It would be hard to overestimate the influence of John Rivera Sedlar on the Los Angeles restaurant scene. Twenty-five years ago at St. Estephe, not coincidentally the first New American restaurant in the South Bay, he was the original fusion chef, marrying the impeccable French technique he had mastered in the kitchens of L’Ermitage with the flavors imprinted onto his palate as a kid in New Mexico. He was the first serious French-trained chef to incorporate a whole range of chiles into his cooking — neither chile-rubbed quail nor chipotle cream sauces existed before he started serving them — and is regarded as the father of what came to be called modern Southwest cuisine. You can probably blame him for the blue-corn tortilla chip too.
Sedlar’s next restaurant, Bikini, eliminated the French structures almost entirely — if it wasn’t the first pan-Latin restaurant, it was pretty close — while his Abiquiú presented his refined New Mexico–influenced food. And then in the mid-’90s, he disappeared, not from the face of the earth, exactly — there were always intimations of a tamale museum in the works — but from local kitchens.
So it is not much of an exaggeration to say that among a certain strain of hungry Angelenos, Sedlar’s reappearance at Rivera, an elegant new restaurant a block or two from Staples Center, is a big deal. And past the open kitchen, past the bar, past a casual-dining area where you can stop for a tapa or three after a Lakers game or a concert at Nokia, is Sedlar’s new inner sanctum, a hushed, intimate dining room lined with tequila bottles lit as if from within and populated with a healthy cross section of the local Latino power structure. Sedlar has apparently been up to a lot since we saw him last, and his cooking, mostly small plates, skews a bit more Spanish than before — seared black cod sprinkled with snips of fried Serrano ham; tiny grilled lamb chops with piquillo peppers and Spanish chorizo — with a slug of influence from the molecular-gastronomy guys.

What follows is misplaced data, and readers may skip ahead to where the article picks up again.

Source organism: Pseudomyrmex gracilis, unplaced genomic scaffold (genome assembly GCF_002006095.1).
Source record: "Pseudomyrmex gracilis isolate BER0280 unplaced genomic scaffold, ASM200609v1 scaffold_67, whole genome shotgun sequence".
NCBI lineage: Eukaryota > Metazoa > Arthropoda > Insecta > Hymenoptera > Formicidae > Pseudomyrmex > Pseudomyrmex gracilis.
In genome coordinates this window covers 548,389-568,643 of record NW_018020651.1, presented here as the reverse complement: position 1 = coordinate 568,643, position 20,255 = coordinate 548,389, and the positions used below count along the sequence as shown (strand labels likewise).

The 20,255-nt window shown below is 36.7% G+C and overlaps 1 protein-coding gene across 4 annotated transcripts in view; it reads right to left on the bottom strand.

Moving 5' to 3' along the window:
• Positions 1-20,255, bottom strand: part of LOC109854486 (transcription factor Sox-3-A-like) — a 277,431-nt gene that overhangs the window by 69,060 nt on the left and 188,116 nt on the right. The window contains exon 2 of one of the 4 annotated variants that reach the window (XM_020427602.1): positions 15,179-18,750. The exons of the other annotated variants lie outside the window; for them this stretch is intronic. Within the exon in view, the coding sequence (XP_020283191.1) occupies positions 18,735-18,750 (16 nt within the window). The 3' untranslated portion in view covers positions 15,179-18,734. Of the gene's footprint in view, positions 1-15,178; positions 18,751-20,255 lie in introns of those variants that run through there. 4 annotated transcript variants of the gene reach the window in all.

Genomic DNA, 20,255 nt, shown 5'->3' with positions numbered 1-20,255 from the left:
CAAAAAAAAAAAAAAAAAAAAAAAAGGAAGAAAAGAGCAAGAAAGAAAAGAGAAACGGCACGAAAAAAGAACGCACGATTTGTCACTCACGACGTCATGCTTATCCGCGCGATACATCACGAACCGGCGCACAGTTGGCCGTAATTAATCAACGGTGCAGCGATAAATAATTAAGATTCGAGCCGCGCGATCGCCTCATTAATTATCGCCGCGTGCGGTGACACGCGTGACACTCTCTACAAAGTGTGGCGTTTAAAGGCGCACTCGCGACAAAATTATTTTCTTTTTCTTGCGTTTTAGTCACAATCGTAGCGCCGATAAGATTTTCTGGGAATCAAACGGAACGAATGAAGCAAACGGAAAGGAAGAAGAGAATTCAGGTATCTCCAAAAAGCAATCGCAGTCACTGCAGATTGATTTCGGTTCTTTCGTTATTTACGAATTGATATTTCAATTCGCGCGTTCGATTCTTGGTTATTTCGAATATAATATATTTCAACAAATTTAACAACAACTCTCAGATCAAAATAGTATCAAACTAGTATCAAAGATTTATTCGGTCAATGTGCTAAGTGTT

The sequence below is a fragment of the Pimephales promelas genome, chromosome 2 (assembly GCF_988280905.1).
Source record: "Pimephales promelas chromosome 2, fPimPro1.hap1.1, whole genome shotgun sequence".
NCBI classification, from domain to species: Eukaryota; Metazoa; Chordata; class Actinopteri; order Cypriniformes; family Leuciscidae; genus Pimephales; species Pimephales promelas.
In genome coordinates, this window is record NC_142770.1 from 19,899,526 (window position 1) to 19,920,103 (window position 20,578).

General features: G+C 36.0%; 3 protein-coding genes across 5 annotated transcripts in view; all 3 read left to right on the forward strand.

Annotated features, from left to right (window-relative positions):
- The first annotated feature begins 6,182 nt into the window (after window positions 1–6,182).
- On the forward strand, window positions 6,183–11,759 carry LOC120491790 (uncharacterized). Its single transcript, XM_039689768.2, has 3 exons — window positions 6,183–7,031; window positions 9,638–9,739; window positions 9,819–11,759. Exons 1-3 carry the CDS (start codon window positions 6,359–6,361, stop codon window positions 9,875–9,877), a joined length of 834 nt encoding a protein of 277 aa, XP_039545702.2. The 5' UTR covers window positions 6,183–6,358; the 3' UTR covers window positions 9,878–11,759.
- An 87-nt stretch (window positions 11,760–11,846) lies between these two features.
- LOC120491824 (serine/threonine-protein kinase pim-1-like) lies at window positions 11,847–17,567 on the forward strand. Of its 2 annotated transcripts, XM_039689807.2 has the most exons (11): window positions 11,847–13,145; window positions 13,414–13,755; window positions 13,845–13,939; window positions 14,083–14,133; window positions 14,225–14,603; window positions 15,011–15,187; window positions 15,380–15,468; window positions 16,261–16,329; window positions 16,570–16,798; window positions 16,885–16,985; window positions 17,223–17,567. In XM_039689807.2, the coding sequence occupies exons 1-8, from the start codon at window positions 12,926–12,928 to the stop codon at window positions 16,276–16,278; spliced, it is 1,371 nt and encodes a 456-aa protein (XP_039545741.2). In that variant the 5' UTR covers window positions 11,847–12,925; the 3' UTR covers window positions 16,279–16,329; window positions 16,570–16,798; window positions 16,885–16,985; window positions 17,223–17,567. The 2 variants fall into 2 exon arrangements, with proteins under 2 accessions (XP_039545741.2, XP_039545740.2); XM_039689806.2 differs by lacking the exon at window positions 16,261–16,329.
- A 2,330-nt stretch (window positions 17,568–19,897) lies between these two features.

Where at St. Estephe, Sedlar was content to serve two soups in one bowl, here he layers them, Adriá style, in a single shot glass, so that as you drain the glass, the hot chile soup turns suddenly cold and creamy in your mouth, adding a sort of three-dimensionality to the contrast of the flavors. The Yucatecan cochinito pibil, spice-rubbed pork traditionally wrapped in banana leaves and pit-steamed, becomes almost impossibly luscious when the banana-leaf package is cooked for countless hours using controlled-temperature sous vide. Cold chiles rellenos may be common enough in Mexico City but are still unusual in L.A. — here, Sedlar serves them blackened, lightly vinegared and stuffed with local burrata cheese. And unlike every other chef working the Latin-fusion riff, when Sedlar prepares something like a banana-leaf tamale with short ribs and exotic mushrooms, he understands that the most important thing is that the tamale itself be first-rate. This is a Mexican restaurant Los Angeles has needed for a very long time.
Lunch Mon.-Fri., 11:30 a.m.-3 p.m.; dinner Mon.-Sat., 5:30-10:30 p.m.; Sun., 5:30-10 p.m. Full bar. Valet parking. All major credit cards accepted. 1050 S. Flower St., downtown, (213)749-1460 or www.riverarestaurant.com.